The 20-year-old math student caused a fever on Wall Street

Tram Ho

At the age of 18, Jake Freeman ran for president of the United States, collected signatures, formed a campaign committee, and registered with the Federal Election Commission.

“He wanted to be the youngest candidate,” said Eray Sabuncu, a friend who attended the same suburban New Jersey high school as Freeman. “I didn’t know he would be famous after that.”

Running for US President went nowhere, but Freeman, now 20, has become one of the youngest investors to make hundreds of millions of dollars by trading junk stocks (memes). A student of applied mathematics and economics at the University of Southern California, made $110 million after selling shares in underdog retailer Bed & Beyond.

On Tuesday, Freeman sold more than 6% of his stake in Bed & Beyond, which operates home and utility stores, for about $27 per share. It is worth mentioning that he had accumulated these shares just a few weeks earlier when the shares were trading below $5.50 per share.

“Initially, I expected the price to be maybe as little as $8 or $9 a share,” Freeman told the FT on Wednesday as he waited for the shuttle bus from the Los Angeles airport to the university campus. learn. “I was really shocked when the price went up so quickly.”

After building his stake in July, Freeman wrote a letter to the company’s directors arguing that they should employ a sophisticated financial strategy to capitalize on the retailer’s status as a Meme share to raise cash and cut debt by more than half.

The FT’s article on Freeman on Wednesday created a media storm. But the story of a college student winning the “Meme jackpot” also sparked widespread skepticism.

On Twitter and Reddit, questions abound, from whether Freeman really exists or acting as a proxy for how a young, amateur investor can make a lot of money. on placing bets in such a short period of time.

The top question is how he raised $27 million in the first place. Freeman is no stranger to such doubts. After disclosing his stake in July, he was the subject of a search campaign on Reddit, where investors tried to figure out his identity. Freeman said he was overwhelmed by the storm of press.

Through interviews with Freeman’s classmates, mentors, and teachers, he emerged as a precocious young man unencumbered by the normal pressures of his generation. During his teen summer years, Freeman spent working at a quantitative hedge fund.

What is less clear is how Freeman raised so much money for the startup. He declined to divulge the names of his investors, citing confidentiality agreements, but said he has sourced from friends, family and others in his orbit.

Freeman interned at New Jersey-based Volaris Capital Management under the advice of founder Vivek Kapoor, who said he was not involved in the Bed Bath transaction. The pair have published two academic papers examining complex theories about defaults and options contracts. “He’s not the typical model that schools are trying to mold,” says Kapoor. Jake is a smart, sharp guy with a dense nervous system that can solve any problem without being dogmatic.”

It was Scott, Freeman’s uncle, who first introduced him to stocks. Scoot is a pharmaceutical company executive who started investing with his grandson when Jake was 13 years old. Their first bet is worth 500 USD. Over time, his parents gave him more money, which he describes as “substantial”.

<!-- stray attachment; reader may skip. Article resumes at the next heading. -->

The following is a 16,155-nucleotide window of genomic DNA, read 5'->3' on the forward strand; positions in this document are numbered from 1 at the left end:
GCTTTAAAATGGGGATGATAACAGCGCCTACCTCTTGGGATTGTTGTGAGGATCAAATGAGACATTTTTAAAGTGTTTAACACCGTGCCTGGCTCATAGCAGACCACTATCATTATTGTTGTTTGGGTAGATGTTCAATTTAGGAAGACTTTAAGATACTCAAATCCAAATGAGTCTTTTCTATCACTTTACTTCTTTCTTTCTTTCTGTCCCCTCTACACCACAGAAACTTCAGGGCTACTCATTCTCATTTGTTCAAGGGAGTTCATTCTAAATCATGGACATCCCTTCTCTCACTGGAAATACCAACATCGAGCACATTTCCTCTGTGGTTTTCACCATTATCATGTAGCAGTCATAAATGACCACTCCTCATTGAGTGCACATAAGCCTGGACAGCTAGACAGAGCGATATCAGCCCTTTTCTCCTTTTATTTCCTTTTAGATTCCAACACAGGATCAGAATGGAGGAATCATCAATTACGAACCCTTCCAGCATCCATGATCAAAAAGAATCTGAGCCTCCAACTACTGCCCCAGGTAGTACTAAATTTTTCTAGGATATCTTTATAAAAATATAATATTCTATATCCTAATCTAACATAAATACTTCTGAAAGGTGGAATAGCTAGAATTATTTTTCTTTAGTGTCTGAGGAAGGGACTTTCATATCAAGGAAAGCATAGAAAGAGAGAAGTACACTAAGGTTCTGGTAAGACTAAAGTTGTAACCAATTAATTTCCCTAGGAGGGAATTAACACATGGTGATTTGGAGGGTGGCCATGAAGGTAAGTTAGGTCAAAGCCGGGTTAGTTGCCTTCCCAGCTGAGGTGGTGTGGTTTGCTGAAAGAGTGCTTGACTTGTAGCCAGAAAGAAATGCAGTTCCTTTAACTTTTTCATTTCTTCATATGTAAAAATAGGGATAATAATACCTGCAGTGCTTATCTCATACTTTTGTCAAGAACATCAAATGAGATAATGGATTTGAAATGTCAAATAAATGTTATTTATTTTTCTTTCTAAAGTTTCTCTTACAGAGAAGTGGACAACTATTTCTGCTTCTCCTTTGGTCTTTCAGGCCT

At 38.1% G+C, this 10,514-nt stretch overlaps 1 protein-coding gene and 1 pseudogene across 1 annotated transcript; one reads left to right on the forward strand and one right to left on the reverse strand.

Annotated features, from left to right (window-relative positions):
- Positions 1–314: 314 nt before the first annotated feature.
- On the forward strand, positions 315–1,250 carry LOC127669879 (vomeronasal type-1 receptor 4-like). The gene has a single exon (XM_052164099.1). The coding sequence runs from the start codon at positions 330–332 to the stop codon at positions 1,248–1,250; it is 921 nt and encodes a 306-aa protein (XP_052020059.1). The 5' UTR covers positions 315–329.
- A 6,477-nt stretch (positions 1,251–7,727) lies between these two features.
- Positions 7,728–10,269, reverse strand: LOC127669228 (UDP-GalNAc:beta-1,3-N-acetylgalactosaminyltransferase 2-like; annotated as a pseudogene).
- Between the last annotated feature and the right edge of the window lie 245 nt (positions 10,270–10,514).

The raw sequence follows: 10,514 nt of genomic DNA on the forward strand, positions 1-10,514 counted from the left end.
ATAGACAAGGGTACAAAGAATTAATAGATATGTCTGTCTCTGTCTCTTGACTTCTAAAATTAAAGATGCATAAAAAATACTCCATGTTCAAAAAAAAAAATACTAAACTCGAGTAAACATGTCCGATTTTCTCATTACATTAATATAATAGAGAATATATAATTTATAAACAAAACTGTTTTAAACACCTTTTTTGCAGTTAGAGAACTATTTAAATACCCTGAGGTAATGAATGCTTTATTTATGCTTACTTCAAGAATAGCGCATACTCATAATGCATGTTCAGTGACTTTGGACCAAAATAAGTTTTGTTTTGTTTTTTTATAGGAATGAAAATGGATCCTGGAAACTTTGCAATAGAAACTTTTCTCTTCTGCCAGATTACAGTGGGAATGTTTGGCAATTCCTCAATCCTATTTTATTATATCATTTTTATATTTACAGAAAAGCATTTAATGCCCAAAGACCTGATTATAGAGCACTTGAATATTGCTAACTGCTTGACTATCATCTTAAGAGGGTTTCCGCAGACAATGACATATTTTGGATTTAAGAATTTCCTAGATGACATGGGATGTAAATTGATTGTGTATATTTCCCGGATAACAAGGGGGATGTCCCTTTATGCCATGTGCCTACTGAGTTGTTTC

Raised in Summit, New Jersey, an affluent New York City suburb, Freeman was described by former high school classmates as smart and mature for his age.

Freeman begins assembling the deals that will make him famous this summer after a period of pent-up meme stocks like AMC, Gamestop and Bed Bath. The value of these stocks has sometimes skyrocketed thanks to retail traders.

Freeman believes something can be gained from the volatility in these stocks. He began looking for an ailing retailer to invest in, where the market had underestimated that company’s odds of survival. In June, Freeman bought debt in the Rite Aid Pharmacy chain, but the opportunity evaporated when the company announced a tender offer that sent bonds and stocks soaring.

Freeman then turned his attention to Bed Bath, a stock that had plummeted in value. “I realized how by reorganizing their debt, they could really reduce the rumored bankruptcy,” Freeman said.

The novel solution he proposed for Bed Bath involves using high volatility in stock prices to offer bondholders a deal that reduces the debt load from $1.2 billion to $500 million. USD.

On July 20, Freeman disclosed its investment, attached to it with a nine-page letter recommending that the company urgently pursue its proposed debt exchange. Without such action, he believes Bed Bath will soon go bankrupt.

Freeman then began discussing his investment on Twitter, Reddit, and a website called He wants to make his plans clear to retail investors.

In August, Bed Bath stock started to skyrocket following fresh momentum on Reddit, where the Wallstreetbets moderator lifted a ban on discussing the stock.

At the beginning of last week, the stock price edged higher after Ryan Cohen, the president of Gamestop, filed documents with the SEC regarding previous purchases in February and March of a large number of stock call options. Bed Bath – derivatives that can provide a large return if a stock increases in value.

However, according to the Financial Times, Freeman achieved the “meme jackpot” not because of a clever idea, but by following a much simpler investment maxim: Buy low, sell high.

Source: Financial Times

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Source : Genk